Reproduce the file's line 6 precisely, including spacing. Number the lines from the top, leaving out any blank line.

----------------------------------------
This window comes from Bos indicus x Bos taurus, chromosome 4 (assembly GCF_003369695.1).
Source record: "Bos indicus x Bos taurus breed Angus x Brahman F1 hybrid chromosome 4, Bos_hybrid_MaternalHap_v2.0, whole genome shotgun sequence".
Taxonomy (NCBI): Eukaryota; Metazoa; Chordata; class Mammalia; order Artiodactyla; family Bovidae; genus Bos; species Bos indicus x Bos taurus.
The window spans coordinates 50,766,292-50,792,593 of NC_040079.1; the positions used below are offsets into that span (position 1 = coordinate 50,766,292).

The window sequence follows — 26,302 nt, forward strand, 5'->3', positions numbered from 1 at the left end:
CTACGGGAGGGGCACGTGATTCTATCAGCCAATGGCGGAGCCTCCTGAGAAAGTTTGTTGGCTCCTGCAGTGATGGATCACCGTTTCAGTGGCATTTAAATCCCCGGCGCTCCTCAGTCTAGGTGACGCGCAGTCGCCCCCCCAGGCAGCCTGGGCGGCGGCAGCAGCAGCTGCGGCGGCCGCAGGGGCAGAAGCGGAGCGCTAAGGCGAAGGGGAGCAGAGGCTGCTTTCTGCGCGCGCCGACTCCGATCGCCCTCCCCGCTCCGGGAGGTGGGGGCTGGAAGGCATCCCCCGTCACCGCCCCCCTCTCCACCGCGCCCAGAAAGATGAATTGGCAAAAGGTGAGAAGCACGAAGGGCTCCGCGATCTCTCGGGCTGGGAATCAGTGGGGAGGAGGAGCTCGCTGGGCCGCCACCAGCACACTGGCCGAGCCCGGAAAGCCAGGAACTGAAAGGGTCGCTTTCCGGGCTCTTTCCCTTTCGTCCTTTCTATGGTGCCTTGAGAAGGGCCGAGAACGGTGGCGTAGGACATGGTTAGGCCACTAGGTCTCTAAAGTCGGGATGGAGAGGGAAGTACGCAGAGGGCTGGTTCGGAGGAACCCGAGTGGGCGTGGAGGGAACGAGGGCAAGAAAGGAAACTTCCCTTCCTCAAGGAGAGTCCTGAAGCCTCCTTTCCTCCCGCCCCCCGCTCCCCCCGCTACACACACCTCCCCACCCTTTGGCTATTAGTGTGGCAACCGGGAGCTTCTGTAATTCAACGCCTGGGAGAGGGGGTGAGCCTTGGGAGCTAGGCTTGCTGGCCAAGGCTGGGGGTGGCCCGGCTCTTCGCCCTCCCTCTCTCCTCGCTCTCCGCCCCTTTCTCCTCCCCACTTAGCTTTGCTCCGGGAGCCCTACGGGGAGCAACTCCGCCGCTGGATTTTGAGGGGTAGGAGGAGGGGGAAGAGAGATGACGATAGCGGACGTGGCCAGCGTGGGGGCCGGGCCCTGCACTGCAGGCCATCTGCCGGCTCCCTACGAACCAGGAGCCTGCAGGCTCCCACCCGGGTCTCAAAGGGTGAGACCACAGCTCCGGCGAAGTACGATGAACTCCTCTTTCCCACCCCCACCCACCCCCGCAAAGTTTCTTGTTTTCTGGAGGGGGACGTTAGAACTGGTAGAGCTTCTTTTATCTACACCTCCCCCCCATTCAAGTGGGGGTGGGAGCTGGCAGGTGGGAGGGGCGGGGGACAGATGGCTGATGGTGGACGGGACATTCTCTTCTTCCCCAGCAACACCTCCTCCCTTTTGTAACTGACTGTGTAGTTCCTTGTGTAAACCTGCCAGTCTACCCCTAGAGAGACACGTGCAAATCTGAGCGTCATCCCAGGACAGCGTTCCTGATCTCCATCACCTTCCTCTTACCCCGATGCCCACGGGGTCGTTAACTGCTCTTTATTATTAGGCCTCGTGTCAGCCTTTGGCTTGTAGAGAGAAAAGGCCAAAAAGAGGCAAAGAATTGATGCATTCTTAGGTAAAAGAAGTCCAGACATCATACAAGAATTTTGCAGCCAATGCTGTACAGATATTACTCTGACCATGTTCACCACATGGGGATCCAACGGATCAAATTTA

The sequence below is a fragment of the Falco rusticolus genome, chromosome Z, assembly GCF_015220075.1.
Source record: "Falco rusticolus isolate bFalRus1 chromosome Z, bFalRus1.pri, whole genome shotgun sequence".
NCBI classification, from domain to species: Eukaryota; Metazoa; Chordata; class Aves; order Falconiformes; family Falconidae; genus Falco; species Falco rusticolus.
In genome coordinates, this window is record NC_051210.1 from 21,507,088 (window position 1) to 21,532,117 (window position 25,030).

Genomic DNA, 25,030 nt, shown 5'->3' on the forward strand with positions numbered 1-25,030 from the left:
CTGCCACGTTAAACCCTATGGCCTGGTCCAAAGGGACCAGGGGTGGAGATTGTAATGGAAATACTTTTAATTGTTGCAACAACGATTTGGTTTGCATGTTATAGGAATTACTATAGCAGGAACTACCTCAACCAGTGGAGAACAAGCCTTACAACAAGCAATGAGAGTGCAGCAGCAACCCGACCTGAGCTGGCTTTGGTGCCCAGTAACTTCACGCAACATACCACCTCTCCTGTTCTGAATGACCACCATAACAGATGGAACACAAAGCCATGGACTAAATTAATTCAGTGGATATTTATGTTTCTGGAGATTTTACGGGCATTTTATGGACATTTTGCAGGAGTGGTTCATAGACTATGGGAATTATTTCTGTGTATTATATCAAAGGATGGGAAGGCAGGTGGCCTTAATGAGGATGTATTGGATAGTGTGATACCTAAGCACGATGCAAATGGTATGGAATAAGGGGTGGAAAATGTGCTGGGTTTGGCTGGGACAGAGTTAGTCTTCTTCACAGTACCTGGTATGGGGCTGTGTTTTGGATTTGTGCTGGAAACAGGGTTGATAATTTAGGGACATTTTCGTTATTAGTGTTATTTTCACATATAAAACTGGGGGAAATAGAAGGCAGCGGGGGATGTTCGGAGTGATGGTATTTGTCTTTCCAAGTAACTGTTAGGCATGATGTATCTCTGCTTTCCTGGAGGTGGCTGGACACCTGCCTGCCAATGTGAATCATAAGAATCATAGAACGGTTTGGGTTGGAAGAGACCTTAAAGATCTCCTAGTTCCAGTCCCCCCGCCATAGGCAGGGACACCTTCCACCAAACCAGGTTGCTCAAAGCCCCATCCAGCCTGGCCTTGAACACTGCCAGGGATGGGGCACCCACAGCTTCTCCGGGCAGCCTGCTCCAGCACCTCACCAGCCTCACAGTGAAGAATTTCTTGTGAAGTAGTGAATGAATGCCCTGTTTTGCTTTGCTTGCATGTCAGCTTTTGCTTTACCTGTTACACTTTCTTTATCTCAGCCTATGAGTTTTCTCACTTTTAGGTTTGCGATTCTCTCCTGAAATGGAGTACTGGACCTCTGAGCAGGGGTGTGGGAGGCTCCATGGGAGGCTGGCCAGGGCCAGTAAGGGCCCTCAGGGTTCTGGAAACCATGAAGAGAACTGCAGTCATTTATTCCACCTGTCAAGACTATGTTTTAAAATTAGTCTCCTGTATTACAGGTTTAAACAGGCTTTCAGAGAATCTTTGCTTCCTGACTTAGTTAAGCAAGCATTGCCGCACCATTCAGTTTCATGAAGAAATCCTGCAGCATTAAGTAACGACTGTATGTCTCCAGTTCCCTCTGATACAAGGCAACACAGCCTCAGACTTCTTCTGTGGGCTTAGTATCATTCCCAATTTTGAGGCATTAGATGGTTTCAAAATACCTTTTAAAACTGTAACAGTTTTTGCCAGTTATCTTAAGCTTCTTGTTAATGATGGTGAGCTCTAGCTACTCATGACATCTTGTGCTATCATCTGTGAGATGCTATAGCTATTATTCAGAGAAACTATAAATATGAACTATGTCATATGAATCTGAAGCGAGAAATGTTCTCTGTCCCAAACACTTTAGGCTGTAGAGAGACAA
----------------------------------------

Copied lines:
CTACGGGAGGGGCACGTGATTCTATCAGCCAATGGCGGAGCCTCCTGAGAAAGTTTGTTGGCTCCTGCAGTGATGGATCACCGTTTCAGTGGCATTTAAATCCCCGGCGCTCCTCAGTCTAGGTGACGCGCAGTCGCCCCCCCAGGCAGCCTGGGCGGCGGCAGCAGCAGCTGCGGCGGCCGCAGGGGCAGAAGCGGAGCGCTAAGGCGAAGGGGAGCAGAGGCTGCTTTCTGCGCGCGCCGACTCCGATCGCCCTCCCCGCTCCGGGAGGTGGGGGCTGGAAGGCATCCCCCGTCACCGCCCCCCTCTCCACCGCGCCCAGAAAGATGAATTGGCAAAAGGTGAGAAGCACGAAGGGCTCCGCGATCTCTCGGGCTGGGAATCAGTGGGGAGGAGGAGCTCGCTGGGCCGCCACCAGCACACTGGCCGAGCCCGGAAAGCCAGGAACTGAAAGGGTCGCTTTCCGGGCTCTTTCCCTTTCGTCCTTTCTATGGTGCCTTGAGAAGGGCCGAGAACGGTGGCGTAGGACATGGTTAGGCCACTAGGTCTCTAAAGTCGGGATGGAGAGGGAAGTACGCAGAGGGCTGGTTCGGAGGAACCCGAGTGGGCGTGGAGGGAACGAGGGCAAGAAAGGAAACTTCCCTTCCTCAAGGAGAGTCCTGAAGCCTCCTTTCCTCCCGCCCCCCGCTCCCCCCGCTACACACACCTCCCCACCCTTTGGCTATTAGTGTGGCAACCGGGAGCTTCTGTAATTCAACGCCTGGGAGAGGGGGTGAGCCTTGGGAGCTAGGCTTGCTGGCCAAGGCTGGGGGTGGCCCGGCTCTTCGCCCTCCCTCTCTCCTCGCTCTCCGCCCCTTTCTCCTCCCCACTTAGCTTTGCTCCGGGAGCCCTACGGGGAGCAACTCCGCCGCTGGATTTTGAGGGGTAGGAGGAGGGGGAAGAGAGATGACGATAGCGGACGTGGCCAGCGTGGGGGCCGGGCCCTGCACTGCAGGCCATCTGCCGGCTCCCTACGAACCAGGAGCCTGCAGGCTCCCACCCGGGTCTCAAAGGGTGAGACCACAGCTCCGGCGAAGTACGATGAACTCCTCTTTCCCACCCCCACCCACCCCCGCAAAGTTTCTTGTTTTCTGGAGGGGGACGTTAGAACTGGTAGAGCTTCTTTTATCTACACCTCCCCCCCATTCAAGTGGGGGTGGGAGCTGGCAGGTGGGAGGGGCGGGGGACAGATGGCTGATGGTGGACGGGACATTCTCTTCTTCCCCAGCAACACCTCCTCCCTTTTGTAACTGACTGTGTAGTTCCTTGTGTAAACCTGCCAGTCTACCCCTAGAGAGACACGTGCAAATCTGAGCGTCATCCCAGGACAGCGTTCCTGATCTCCATCACCTTCCTCTTACCCCGATGCCCACGGGGTCGTTAACTGCTCTTTATTATTAGGCCTCGTGTCAGCCTTTGGCTTGTAGAGAGAAAAGGCCAAAAAGAGGCAAAGAATTGATGCATTCTTAGGTAAAAGAAGTCCAGACATCATACAAGAATTTTGCAGCCAATGCTGTACAGATATTACTCTGACCATGTTCACCACATGGGGATCCAACGGATCAAATTTA